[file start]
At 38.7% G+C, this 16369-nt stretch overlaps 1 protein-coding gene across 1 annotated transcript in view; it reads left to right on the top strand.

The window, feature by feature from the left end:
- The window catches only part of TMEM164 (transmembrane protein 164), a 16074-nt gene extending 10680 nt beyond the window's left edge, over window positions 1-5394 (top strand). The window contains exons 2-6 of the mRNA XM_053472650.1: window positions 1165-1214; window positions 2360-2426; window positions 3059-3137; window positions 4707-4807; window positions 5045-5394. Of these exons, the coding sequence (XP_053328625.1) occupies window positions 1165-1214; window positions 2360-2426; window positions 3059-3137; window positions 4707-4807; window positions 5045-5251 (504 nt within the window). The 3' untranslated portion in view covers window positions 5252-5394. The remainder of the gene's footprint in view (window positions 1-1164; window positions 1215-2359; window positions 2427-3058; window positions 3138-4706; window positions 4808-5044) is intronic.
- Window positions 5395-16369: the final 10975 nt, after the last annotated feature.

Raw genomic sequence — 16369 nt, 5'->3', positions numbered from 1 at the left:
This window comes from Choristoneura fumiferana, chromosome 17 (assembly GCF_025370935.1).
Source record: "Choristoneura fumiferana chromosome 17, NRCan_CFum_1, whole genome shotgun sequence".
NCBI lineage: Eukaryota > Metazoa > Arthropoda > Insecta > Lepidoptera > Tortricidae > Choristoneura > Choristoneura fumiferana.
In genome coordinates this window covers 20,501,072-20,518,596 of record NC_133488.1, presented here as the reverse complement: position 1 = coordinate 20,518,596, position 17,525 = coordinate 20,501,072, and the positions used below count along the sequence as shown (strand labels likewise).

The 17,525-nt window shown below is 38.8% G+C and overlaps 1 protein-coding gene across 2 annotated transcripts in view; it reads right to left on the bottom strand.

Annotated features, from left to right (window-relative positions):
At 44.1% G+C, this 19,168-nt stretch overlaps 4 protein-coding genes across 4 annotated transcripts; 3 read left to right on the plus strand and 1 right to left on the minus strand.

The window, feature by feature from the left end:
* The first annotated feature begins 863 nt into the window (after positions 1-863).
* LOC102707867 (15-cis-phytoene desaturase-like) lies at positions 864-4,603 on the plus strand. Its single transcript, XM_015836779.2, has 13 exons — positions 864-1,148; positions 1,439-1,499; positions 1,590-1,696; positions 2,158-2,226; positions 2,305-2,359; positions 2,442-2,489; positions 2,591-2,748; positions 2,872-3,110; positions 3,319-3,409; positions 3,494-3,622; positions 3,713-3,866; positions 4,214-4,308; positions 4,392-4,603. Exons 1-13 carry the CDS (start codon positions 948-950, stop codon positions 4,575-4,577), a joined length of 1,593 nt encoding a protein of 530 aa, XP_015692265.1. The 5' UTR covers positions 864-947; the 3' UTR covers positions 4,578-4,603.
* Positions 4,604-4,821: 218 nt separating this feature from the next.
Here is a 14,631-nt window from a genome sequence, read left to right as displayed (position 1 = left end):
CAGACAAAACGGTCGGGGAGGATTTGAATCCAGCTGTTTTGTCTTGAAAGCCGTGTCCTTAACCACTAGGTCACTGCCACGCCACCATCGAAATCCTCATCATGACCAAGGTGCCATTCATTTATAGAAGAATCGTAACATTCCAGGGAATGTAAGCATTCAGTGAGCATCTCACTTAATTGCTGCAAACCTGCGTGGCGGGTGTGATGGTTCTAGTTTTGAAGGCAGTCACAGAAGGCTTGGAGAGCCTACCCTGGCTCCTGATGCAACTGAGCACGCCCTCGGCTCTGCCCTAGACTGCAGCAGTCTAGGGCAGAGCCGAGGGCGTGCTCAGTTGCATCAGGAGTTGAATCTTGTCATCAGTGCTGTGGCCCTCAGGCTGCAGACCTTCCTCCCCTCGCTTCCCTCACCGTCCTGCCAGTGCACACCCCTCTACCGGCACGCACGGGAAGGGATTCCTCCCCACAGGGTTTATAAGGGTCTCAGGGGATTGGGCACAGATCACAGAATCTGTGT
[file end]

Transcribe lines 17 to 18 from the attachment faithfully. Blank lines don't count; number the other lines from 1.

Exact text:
Here is a 14,631-nt window from a genome sequence, read left to right as displayed (position 1 = left end):
CAGACAAAACGGTCGGGGAGGATTTGAATCCAGCTGTTTTGTCTTGAAAGCCGTGTCCTTAACCACTAGGTCACTGCCACGCCACCATCGAAATCCTCATCATGACCAAGGTGCCATTCATTTATAGAAGAATCGTAACATTCCAGGGAATGTAAGCATTCAGTGAGCATCTCACTTAATTGCTGCAAACCTGCGTGGCGGGTGTGATGGTTCTAGTTTTGAAGGCAGTCACAGAAGGCTTGGAGAGCCTACCCTGGCTCCTGATGCAACTGAGCACGCCCTCGGCTCTGCCCTAGACTGCAGCAGTCTAGGGCAGAGCCGAGGGCGTGCTCAGTTGCATCAGGAGTTGAATCTTGTCATCAGTGCTGTGGCCCTCAGGCTGCAGACCTTCCTCCCCTCGCTTCCCTCACCGTCCTGCCAGTGCACACCCCTCTACCGGCACGCACGGGAAGGGATTCCTCCCCACAGGGTTTATAAGGGTCTCAGGGGATTGGGCACAGATCACAGAATCTGTGT